Microtubules, tirelessly animated and highly dynamic structures, are vital for most cellular processes and their intricacies are still being revealed even after a century since their discovery. The importance of microtubules as chemotherapeutic targets cannot be overstated, and their clinical role is unlikely to abate in the near future. Indeed, improved understanding of microtubule biology could herald a new epoch of anticancer drug design by permitting fine-tuning of microtubule-targeting agents, the clinical utility of which is presently often limited by primary or acquired resistance. Paclitaxel, one such agent belonging to the taxane family, has proven a resoundingly successful treatment for many cancer patients; however, for too many others with paclitaxel-refractory tumors, the drug has offered nothing but side effects. Accumulating evidence suggests that microtubule-binding proteins (MBPs) can regulate paclitaxel sensitivity in a wide range of cancer types. Improved understanding of how these proteins can be assayed to predict treatment responses or manipulated pharmacologically to improve clinical outcomes could transform modern chemotherapy and is urgently awaited.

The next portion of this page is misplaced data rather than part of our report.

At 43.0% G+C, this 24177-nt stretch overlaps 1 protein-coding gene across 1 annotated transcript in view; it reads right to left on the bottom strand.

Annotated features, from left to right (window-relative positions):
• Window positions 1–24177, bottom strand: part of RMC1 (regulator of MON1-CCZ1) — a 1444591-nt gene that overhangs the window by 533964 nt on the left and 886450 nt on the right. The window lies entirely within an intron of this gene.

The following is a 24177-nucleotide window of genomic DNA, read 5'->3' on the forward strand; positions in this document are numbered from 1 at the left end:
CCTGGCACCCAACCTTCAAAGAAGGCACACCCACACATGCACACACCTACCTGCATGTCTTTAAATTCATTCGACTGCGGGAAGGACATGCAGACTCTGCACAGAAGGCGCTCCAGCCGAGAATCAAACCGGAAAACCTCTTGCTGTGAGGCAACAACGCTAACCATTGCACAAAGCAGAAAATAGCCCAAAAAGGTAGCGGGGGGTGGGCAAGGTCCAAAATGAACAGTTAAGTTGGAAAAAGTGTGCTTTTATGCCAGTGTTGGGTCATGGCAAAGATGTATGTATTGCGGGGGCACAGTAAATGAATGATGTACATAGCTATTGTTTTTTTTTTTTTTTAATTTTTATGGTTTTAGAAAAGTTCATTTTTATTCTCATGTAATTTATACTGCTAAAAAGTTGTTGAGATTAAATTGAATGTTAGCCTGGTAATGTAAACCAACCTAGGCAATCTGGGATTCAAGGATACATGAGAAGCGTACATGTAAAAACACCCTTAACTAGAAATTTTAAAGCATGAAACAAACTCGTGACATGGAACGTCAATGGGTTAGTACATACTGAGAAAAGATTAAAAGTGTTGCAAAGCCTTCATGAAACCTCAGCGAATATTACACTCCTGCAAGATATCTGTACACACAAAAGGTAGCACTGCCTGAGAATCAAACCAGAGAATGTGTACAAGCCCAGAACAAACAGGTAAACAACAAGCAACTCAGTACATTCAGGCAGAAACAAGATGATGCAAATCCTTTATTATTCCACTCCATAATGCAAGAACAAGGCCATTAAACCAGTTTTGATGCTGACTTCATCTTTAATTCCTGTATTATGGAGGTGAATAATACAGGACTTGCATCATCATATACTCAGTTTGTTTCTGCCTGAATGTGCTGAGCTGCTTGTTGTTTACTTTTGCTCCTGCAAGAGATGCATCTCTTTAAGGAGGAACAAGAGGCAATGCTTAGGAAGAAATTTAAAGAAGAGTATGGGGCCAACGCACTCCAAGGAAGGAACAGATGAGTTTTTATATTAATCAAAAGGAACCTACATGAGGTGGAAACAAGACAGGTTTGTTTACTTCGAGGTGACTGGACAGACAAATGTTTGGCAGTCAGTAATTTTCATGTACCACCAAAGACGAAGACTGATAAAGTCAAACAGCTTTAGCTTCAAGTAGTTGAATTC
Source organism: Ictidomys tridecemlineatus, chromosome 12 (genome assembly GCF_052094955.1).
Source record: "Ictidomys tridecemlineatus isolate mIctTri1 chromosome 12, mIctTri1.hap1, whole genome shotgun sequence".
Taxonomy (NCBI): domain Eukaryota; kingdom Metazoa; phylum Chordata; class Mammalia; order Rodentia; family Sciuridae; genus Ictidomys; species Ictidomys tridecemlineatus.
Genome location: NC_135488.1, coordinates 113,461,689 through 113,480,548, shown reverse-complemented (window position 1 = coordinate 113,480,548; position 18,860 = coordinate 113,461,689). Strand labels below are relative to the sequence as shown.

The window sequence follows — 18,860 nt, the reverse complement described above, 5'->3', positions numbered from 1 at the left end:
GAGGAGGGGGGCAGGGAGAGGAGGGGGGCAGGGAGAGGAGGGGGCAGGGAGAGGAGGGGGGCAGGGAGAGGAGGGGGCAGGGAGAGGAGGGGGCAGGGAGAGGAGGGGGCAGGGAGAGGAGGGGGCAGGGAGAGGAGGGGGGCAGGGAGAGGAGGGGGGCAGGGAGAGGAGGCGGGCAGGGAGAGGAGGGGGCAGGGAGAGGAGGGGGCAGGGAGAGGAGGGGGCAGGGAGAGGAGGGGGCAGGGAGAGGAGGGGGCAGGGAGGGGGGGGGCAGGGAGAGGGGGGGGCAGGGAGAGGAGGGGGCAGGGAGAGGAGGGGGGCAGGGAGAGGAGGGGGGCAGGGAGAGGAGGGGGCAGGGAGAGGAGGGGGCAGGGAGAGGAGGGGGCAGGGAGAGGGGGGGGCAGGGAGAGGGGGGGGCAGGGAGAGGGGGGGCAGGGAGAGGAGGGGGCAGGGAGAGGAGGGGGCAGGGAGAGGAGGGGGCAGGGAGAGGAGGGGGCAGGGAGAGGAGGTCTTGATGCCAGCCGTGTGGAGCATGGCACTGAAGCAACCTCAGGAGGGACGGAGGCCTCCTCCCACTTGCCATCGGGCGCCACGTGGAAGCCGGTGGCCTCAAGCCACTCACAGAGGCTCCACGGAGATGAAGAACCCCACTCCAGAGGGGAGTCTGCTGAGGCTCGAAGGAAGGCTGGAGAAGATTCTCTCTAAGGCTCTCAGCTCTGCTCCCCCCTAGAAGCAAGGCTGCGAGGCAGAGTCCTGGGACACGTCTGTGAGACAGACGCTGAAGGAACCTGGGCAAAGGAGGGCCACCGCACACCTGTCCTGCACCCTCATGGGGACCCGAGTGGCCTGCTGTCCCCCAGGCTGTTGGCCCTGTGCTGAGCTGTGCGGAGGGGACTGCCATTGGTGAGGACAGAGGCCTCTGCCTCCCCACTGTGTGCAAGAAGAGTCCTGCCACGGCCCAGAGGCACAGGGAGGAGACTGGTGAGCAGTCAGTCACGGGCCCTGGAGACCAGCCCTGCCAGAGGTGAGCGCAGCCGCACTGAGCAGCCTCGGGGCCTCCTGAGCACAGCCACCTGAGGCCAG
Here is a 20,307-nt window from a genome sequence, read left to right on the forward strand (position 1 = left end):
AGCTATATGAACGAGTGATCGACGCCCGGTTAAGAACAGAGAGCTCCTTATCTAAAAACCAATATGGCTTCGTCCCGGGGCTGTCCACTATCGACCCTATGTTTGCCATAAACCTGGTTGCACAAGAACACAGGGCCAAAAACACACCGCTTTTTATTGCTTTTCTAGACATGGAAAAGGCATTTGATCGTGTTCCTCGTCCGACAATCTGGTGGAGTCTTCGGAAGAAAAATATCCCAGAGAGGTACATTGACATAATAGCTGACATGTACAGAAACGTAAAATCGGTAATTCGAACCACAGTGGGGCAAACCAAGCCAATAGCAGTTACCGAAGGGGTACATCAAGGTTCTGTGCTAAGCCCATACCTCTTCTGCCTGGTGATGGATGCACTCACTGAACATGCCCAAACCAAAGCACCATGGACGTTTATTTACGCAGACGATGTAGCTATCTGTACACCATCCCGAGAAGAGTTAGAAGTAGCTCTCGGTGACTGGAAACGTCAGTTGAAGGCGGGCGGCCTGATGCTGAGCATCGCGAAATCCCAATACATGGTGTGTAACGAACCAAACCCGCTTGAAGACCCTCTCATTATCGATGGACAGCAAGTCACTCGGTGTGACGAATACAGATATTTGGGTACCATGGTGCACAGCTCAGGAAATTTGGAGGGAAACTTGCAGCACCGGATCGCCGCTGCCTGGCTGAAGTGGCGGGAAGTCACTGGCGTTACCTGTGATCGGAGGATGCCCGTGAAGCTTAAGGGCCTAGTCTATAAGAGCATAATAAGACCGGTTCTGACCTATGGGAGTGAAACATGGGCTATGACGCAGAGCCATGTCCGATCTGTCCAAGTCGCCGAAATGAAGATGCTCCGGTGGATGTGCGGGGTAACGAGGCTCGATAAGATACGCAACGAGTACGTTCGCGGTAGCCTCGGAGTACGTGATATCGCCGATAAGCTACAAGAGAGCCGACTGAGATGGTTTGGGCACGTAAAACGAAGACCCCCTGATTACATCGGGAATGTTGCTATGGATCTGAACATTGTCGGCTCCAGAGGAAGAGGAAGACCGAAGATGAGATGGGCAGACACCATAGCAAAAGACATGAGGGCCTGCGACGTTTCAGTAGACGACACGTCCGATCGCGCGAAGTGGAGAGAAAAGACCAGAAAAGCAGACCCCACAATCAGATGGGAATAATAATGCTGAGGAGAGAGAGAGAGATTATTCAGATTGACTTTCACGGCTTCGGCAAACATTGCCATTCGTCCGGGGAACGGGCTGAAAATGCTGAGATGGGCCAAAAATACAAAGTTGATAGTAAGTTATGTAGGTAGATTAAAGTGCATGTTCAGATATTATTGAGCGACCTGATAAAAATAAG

Keywords: apoptosis; cancer chemotherapy; microtubule-binding protein; mitotic arrest; paclitaxel sensitivity.
© 2015 Wiley Periodicals, Inc.